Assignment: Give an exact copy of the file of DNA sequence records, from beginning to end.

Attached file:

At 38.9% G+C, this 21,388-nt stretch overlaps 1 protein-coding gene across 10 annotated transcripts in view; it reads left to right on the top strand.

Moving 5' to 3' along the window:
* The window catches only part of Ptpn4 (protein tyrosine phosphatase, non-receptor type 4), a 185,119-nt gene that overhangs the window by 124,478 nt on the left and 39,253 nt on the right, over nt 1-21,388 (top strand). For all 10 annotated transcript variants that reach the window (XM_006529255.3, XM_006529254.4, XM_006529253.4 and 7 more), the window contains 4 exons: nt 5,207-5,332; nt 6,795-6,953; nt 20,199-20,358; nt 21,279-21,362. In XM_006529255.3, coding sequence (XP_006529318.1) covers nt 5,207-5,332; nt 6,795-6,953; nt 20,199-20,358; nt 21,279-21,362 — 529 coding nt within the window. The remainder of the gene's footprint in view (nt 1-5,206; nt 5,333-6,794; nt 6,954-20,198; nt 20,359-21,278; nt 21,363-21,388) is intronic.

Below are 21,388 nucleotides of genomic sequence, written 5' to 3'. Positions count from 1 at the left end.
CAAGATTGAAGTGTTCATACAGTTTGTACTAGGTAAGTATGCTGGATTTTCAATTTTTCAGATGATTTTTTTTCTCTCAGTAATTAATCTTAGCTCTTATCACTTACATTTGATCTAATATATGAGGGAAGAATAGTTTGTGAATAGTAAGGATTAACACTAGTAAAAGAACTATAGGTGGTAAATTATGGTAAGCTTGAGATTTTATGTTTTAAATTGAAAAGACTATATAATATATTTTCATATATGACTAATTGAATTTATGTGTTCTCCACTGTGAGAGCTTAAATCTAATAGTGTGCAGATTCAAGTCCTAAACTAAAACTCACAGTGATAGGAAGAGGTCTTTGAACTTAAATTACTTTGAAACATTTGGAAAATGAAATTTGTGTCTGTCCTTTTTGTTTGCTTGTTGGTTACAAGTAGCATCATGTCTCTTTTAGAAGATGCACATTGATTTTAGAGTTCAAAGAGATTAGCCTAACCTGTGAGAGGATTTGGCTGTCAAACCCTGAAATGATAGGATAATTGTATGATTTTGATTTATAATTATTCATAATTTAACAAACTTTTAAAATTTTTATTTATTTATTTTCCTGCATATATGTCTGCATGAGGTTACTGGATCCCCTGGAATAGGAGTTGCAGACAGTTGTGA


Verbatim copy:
At 38.9% G+C, this 21,388-nt stretch overlaps 1 protein-coding gene across 10 annotated transcripts in view; it reads left to right on the top strand.

Moving 5' to 3' along the window:
* The window catches only part of Ptpn4 (protein tyrosine phosphatase, non-receptor type 4), a 185,119-nt gene that overhangs the window by 124,478 nt on the left and 39,253 nt on the right, over nt 1-21,388 (top strand). For all 10 annotated transcript variants that reach the window (XM_006529255.3, XM_006529254.4, XM_006529253.4 and 7 more), the window contains 4 exons: nt 5,207-5,332; nt 6,795-6,953; nt 20,199-20,358; nt 21,279-21,362. In XM_006529255.3, coding sequence (XP_006529318.1) covers nt 5,207-5,332; nt 6,795-6,953; nt 20,199-20,358; nt 21,279-21,362 — 529 coding nt within the window. The remainder of the gene's footprint in view (nt 1-5,206; nt 5,333-6,794; nt 6,954-20,198; nt 20,359-21,278; nt 21,363-21,388) is intronic.

Below are 21,388 nucleotides of genomic sequence, written 5' to 3'. Positions count from 1 at the left end.
CAAGATTGAAGTGTTCATACAGTTTGTACTAGGTAAGTATGCTGGATTTTCAATTTTTCAGATGATTTTTTTTCTCTCAGTAATTAATCTTAGCTCTTATCACTTACATTTGATCTAATATATGAGGGAAGAATAGTTTGTGAATAGTAAGGATTAACACTAGTAAAAGAACTATAGGTGGTAAATTATGGTAAGCTTGAGATTTTATGTTTTAAATTGAAAAGACTATATAATATATTTTCATATATGACTAATTGAATTTATGTGTTCTCCACTGTGAGAGCTTAAATCTAATAGTGTGCAGATTCAAGTCCTAAACTAAAACTCACAGTGATAGGAAGAGGTCTTTGAACTTAAATTACTTTGAAACATTTGGAAAATGAAATTTGTGTCTGTCCTTTTTGTTTGCTTGTTGGTTACAAGTAGCATCATGTCTCTTTTAGAAGATGCACATTGATTTTAGAGTTCAAAGAGATTAGCCTAACCTGTGAGAGGATTTGGCTGTCAAACCCTGAAATGATAGGATAATTGTATGATTTTGATTTATAATTATTCATAATTTAACAAACTTTTAAAATTTTTATTTATTTATTTTCCTGCATATATGTCTGCATGAGGTTACTGGATCCCCTGGAATAGGAGTTGCAGACAGTTGTGA